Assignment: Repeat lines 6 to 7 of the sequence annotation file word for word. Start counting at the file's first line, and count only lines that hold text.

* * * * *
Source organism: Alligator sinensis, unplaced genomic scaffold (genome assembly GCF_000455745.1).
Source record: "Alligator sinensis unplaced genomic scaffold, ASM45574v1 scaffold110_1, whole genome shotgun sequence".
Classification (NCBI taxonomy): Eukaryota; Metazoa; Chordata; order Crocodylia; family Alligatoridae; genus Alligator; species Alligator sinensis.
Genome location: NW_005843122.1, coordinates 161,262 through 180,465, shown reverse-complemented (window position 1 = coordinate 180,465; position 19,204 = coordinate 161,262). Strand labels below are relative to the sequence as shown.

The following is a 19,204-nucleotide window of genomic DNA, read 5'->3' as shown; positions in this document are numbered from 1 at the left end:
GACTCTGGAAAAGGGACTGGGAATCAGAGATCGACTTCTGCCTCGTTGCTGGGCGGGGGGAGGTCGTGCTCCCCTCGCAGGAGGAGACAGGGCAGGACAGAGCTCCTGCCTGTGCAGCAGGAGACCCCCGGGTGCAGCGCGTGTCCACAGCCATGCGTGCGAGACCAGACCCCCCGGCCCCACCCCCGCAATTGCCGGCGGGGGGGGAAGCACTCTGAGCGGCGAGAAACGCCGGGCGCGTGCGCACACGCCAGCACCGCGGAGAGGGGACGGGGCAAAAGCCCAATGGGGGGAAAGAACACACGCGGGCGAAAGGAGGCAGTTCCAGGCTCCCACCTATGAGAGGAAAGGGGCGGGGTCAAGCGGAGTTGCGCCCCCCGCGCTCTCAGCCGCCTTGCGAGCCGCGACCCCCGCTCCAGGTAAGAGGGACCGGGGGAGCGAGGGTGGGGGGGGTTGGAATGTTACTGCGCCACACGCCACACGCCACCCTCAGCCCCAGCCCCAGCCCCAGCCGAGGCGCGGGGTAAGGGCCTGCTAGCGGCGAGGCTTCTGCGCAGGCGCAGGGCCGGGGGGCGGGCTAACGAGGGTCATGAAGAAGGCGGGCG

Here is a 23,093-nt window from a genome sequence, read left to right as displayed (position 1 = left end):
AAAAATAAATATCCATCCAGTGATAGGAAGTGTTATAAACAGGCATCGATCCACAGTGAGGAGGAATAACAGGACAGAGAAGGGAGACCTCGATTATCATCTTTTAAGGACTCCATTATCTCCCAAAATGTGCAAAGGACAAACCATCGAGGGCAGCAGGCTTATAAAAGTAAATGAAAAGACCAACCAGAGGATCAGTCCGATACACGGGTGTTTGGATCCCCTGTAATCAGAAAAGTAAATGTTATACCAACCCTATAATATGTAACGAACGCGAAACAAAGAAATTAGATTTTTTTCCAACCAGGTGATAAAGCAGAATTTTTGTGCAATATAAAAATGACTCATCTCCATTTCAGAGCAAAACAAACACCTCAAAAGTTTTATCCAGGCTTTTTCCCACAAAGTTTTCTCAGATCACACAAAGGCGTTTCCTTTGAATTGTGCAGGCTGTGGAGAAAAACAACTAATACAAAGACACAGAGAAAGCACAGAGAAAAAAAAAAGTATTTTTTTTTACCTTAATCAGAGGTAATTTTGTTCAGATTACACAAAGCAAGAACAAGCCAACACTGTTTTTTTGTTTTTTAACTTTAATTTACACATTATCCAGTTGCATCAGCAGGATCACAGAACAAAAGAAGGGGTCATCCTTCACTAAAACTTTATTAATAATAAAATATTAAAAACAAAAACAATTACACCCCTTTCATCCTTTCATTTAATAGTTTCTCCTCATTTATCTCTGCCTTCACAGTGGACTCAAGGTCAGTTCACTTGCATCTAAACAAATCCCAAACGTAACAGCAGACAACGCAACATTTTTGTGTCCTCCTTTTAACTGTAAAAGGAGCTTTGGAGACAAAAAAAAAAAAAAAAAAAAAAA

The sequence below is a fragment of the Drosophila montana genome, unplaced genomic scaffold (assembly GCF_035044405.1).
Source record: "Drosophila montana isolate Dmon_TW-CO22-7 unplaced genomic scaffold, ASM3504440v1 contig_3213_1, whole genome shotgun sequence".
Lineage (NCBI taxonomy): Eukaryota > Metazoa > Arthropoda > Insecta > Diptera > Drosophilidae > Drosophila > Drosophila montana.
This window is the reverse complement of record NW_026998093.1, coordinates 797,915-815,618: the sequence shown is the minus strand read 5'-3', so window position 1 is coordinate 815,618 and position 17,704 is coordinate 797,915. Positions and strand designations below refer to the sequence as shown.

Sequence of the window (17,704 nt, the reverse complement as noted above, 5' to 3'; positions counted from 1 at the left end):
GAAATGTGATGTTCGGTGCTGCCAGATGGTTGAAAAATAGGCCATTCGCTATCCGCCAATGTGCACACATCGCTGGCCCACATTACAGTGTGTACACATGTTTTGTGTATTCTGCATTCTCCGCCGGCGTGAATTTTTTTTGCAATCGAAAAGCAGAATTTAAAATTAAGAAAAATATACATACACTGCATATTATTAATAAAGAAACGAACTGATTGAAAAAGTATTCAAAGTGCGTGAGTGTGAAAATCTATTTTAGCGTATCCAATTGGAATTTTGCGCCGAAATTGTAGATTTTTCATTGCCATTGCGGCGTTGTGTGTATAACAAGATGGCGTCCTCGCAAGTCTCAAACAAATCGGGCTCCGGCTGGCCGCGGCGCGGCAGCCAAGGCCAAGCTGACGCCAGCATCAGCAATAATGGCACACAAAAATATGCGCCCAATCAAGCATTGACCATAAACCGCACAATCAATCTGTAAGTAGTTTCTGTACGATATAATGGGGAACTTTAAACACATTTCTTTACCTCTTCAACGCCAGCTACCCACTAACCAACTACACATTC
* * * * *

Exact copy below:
GACTCTGGAAAAGGGACTGGGAATCAGAGATCGACTTCTGCCTCGTTGCTGGGCGGGGGGAGGTCGTGCTCCCCTCGCAGGAGGAGACAGGGCAGGACAGAGCTCCTGCCTGTGCAGCAGGAGACCCCCGGGTGCAGCGCGTGTCCACAGCCATGCGTGCGAGACCAGACCCCCCGGCCCCACCCCCGCAATTGCCGGCGGGGGGGGAAGCACTCTGAGCGGCGAGAAACGCCGGGCGCGTGCGCACACGCCAGCACCGCGGAGAGGGGACGGGGCAAAAGCCCAATGGGGGGAAAGAACACACGCGGGCGAAAGGAGGCAGTTCCAGGCTCCCACCTATGAGAGGAAAGGGGCGGGGTCAAGCGGAGTTGCGCCCCCCGCGCTCTCAGCCGCCTTGCGAGCCGCGACCCCCGCTCCAGGTAAGAGGGACCGGGGGAGCGAGGGTGGGGGGGGTTGGAATGTTACTGCGCCACACGCCACACGCCACCCTCAGCCCCAGCCCCAGCCCCAGCCGAGGCGCGGGGTAAGGGCCTGCTAGCGGCGAGGCTTCTGCGCAGGCGCAGGGCCGGGGGGCGGGCTAACGAGGGTCATGAAGAAGGCGGGCG

Here is a 23,093-nt window from a genome sequence, read left to right as displayed (position 1 = left end):